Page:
Artibus et Historiae no. 61 (XXXI)2010, ISSN 0391-9064
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MARZIA FAIETTI - The «Gorgóneion» from Mantua
The present author explores the unusual iconography of a sheet in the Gabinetto Disegni e Stampe of the Uffizi, in which she has recognized an autograph drawing by Andrea Mantegna in the so-called Head of a Man with a Wide-Open Mouth. It may be identified with the "Mask in Pen" by the great Paduan artist, mentioned in the manuscript of the Inventory of Drawings of the Florentine Collection, which was compiled at the end of the eighteenth century by Giuseppe Pelli Bencivenni. This drawing is executed in a synthetic manner. It displays the self-confident hand and vigorous technique of parallel-hatching evident in some pen-and-ink studies by Mantegna. He developed this style of graphic mark, and it remained consistent throughout his career, from his earliest years in Padua onward. Like almost all of his securely attributed sheets, the newly identified Uffizi drawing reveals little, or no cross-hatching.
The Uffizi Head of a Man exhibits facial features closely similar with the celebrated Self-Portrait, frescoed by Mantegna in the Camera picta, which peeks out from amidst the stylized ornamental designs and the acanthus leaves on a painted pilaster in the so-called wall of the Meeting. The newly identified Uffizi drawing also resembles the mask with hair in the form of acanthus leaves, seen at the centre of the basin in the Project of a Fountain, now in the British Museum. A second version of this British Museum sheet is also preserved in the drawings collection of Emilio Santarelli, now forming part of the Gabinetto Disegni e Stampe of the Uffizi. Both sheets, in turn, seem to stem from a common Mantegnesque prototype, which was either an autonomous lost work, or a work that recombined various figural elements deriving from the great master. The Uffizi drawing, with its exaggerated expression of the face, reveals that it is part of the Quattrocento tradition of reusing antique masks, and which was an especially prominent part of Mantegna's practice of antiquarianism, as has been emphasized by Fritz Saxl and Moshe Barasch.
It is possible that Mantegna sought to portray himself with a terrifying expression, as an allusion to the fierce Gorgon. For, this mythological figure embodied terror, but as she resided on the breast of Athena—Minerva, the Goddess of Wisdom, she was also able to keep her ghosts far away and instil terror only in ignorant and unwise persons. A relevant example, the Medusa on the shield of Pallas in the reverse of a medal, executed by Bartolommeo Melioli, was based on a drawing that was probably by Mantegna, and the physiognomy in this work resembles that of the bronze portrait bust of the great artist in his funerary chapel at Sant'Andrea in Mantua. The attention lavished by Mantegna on the theme of the Medusa (from the ruined frescoes in the Ovetari Chapel in Padua to the Triumphs of Caesar, today at Hampton Court) reflects his close ties to the intellectual milieu of scholars of epigraphy, antiquarii, humanists, and copyist-scribes of ancient sources in Padua and Mantua. They revered the collecting of medals and antique coins, and in these objects the myth of Medusa figured with some prominence. The drawings by Cyriac of Ancona, which were made well known by Felice Feliciano, also provided an important means of dissemination of such motifs.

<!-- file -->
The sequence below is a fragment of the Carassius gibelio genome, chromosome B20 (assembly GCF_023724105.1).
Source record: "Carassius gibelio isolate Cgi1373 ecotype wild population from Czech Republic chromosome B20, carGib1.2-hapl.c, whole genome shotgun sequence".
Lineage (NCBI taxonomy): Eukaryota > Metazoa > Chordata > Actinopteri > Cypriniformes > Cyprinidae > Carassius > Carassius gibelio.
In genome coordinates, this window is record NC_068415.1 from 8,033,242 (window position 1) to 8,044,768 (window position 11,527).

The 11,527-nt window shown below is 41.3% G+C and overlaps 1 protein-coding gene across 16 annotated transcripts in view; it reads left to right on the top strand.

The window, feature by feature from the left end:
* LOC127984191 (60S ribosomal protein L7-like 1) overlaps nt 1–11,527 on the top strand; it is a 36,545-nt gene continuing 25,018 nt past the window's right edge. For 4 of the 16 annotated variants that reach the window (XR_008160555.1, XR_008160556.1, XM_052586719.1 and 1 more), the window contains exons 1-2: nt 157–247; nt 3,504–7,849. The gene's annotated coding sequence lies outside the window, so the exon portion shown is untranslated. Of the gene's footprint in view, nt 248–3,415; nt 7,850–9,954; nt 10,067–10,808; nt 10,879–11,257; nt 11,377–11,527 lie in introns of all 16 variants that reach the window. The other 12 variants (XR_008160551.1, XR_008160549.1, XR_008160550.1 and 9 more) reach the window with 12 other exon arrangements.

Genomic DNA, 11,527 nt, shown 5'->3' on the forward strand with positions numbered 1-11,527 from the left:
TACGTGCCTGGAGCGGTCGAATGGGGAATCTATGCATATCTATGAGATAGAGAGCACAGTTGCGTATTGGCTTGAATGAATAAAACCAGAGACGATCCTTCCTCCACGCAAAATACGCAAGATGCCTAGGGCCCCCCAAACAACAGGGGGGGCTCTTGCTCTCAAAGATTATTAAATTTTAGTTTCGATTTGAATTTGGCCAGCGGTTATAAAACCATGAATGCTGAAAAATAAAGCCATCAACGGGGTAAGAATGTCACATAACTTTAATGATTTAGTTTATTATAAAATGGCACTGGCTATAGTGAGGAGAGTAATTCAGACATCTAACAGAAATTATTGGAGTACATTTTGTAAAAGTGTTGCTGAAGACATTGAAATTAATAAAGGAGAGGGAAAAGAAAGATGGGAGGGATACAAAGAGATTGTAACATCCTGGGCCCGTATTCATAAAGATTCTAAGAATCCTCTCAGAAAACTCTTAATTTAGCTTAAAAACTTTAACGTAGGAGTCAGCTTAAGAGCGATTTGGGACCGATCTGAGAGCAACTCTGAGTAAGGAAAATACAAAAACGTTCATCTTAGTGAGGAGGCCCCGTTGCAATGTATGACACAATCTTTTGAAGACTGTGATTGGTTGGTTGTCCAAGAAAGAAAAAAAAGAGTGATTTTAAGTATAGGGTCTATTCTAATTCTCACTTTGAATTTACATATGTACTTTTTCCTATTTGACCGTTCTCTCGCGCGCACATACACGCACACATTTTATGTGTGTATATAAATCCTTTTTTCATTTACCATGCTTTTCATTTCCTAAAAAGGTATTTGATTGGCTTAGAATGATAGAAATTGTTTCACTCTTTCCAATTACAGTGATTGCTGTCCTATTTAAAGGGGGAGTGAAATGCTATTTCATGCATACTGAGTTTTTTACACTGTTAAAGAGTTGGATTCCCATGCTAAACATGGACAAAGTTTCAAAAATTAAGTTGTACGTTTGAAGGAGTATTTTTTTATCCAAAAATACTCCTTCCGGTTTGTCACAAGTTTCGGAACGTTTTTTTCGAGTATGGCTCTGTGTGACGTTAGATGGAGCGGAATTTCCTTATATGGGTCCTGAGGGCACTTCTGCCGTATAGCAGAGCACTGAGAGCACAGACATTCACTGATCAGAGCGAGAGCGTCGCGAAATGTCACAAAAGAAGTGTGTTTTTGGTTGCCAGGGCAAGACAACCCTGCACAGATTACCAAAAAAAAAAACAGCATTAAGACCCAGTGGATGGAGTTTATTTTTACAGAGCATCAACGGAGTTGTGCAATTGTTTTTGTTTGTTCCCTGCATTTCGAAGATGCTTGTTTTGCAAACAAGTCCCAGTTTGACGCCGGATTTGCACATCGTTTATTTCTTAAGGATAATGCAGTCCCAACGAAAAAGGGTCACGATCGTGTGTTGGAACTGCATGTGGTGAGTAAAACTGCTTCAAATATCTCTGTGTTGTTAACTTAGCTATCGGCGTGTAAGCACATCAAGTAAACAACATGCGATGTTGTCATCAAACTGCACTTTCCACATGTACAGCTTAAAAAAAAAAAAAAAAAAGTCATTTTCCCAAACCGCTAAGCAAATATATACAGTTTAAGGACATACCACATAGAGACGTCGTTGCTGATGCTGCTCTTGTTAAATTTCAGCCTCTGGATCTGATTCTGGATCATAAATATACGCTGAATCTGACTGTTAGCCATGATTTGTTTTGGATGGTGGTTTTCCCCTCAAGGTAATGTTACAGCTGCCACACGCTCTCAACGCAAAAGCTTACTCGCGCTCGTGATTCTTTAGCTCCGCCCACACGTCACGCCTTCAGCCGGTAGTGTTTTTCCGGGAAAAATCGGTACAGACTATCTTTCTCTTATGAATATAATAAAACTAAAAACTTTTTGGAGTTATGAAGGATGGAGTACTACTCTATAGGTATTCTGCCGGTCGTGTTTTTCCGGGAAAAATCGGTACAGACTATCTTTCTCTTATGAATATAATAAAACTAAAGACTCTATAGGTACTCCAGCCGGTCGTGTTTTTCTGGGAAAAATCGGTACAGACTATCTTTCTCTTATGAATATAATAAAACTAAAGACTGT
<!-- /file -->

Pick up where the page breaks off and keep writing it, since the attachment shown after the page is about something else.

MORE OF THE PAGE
Mantegna probably produced the Uffizi sheet after he had finished the fresco-cycle in the Camera picta — 1474 being a likely post quem date. This drawing is undoubtedly earlier than the two lost works by Leonardo described in Giorgio Vasari's Vita of the artist, and which Leonardo would have executed before his departure for Milan in 1482—1483. The type of figure in the Uffizi drawing seems also comparable to Florentine works from the 1470s, especially those produced in the workshops of Verrocchio and Pollaiuolo. In these Florentine works, the figures are portrayed with mouth wide-open and hair dishevelled, and thus represent a typology that oscillates between the head of the Gorgon and those of the Furies.
The Self-portrait in the guise of Medusa at the Uffizi appears to embody some kind of artistic declaration by Mantegna. It demonstrates the strength of his will in imitating Sculpture rather than Nature, for it was precisely this artistic propensity in Mantegna's Ovetari frescoes which provoked the criticisms of Squarcione, according to Vasari. At once deeply suggestive and idealized, Mantegna's Self-portrait alludes to the apotropaic masks of antiquity and the myth of the Gorgon, and arrives at a kind of consecration of a "poetica di pietra" — a poetry in stone — magnificently evident from his early sculptural figures of the Ovetari frescoes to the monochrome paintings imitating marble or bronze of his late years.